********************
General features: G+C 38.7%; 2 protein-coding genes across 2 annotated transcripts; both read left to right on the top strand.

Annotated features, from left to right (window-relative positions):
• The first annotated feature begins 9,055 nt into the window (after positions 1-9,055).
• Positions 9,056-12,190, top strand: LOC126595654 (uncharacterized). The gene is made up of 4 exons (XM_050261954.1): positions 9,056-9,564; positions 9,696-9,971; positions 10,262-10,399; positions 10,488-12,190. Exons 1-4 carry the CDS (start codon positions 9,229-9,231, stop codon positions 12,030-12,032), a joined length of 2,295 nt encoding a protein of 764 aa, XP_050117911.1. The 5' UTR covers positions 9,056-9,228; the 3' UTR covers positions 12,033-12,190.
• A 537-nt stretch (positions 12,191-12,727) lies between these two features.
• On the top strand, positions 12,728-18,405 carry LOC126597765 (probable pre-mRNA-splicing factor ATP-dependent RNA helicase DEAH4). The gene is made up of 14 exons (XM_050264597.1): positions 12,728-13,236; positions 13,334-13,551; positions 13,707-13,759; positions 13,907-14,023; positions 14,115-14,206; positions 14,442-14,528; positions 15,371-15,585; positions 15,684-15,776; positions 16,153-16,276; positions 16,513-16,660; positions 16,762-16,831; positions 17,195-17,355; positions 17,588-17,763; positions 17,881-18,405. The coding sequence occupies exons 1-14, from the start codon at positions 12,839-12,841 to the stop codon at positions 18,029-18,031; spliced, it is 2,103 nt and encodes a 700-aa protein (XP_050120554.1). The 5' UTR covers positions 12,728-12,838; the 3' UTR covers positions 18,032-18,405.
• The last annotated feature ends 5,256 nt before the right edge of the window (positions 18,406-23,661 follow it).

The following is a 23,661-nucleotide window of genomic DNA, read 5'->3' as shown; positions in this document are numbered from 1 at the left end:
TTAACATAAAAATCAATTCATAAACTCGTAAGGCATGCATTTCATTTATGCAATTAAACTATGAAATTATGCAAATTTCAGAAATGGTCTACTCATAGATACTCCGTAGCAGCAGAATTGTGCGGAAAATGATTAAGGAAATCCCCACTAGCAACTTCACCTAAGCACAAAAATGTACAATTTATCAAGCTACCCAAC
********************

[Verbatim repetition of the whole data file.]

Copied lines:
General features: G+C 38.7%; 2 protein-coding genes across 2 annotated transcripts; both read left to right on the top strand.

Annotated features, from left to right (window-relative positions):
• The first annotated feature begins 9,055 nt into the window (after positions 1-9,055).
• Positions 9,056-12,190, top strand: LOC126595654 (uncharacterized). The gene is made up of 4 exons (XM_050261954.1): positions 9,056-9,564; positions 9,696-9,971; positions 10,262-10,399; positions 10,488-12,190. Exons 1-4 carry the CDS (start codon positions 9,229-9,231, stop codon positions 12,030-12,032), a joined length of 2,295 nt encoding a protein of 764 aa, XP_050117911.1. The 5' UTR covers positions 9,056-9,228; the 3' UTR covers positions 12,033-12,190.
• A 537-nt stretch (positions 12,191-12,727) lies between these two features.
• On the top strand, positions 12,728-18,405 carry LOC126597765 (probable pre-mRNA-splicing factor ATP-dependent RNA helicase DEAH4). The gene is made up of 14 exons (XM_050264597.1): positions 12,728-13,236; positions 13,334-13,551; positions 13,707-13,759; positions 13,907-14,023; positions 14,115-14,206; positions 14,442-14,528; positions 15,371-15,585; positions 15,684-15,776; positions 16,153-16,276; positions 16,513-16,660; positions 16,762-16,831; positions 17,195-17,355; positions 17,588-17,763; positions 17,881-18,405. The coding sequence occupies exons 1-14, from the start codon at positions 12,839-12,841 to the stop codon at positions 18,029-18,031; spliced, it is 2,103 nt and encodes a 700-aa protein (XP_050120554.1). The 5' UTR covers positions 12,728-12,838; the 3' UTR covers positions 18,032-18,405.
• The last annotated feature ends 5,256 nt before the right edge of the window (positions 18,406-23,661 follow it).

The following is a 23,661-nucleotide window of genomic DNA, read 5'->3' as shown; positions in this document are numbered from 1 at the left end:
TTAACATAAAAATCAATTCATAAACTCGTAAGGCATGCATTTCATTTATGCAATTAAACTATGAAATTATGCAAATTTCAGAAATGGTCTACTCATAGATACTCCGTAGCAGCAGAATTGTGCGGAAAATGATTAAGGAAATCCCCACTAGCAACTTCACCTAAGCACAAAAATGTACAATTTATCAAGCTACCCAAC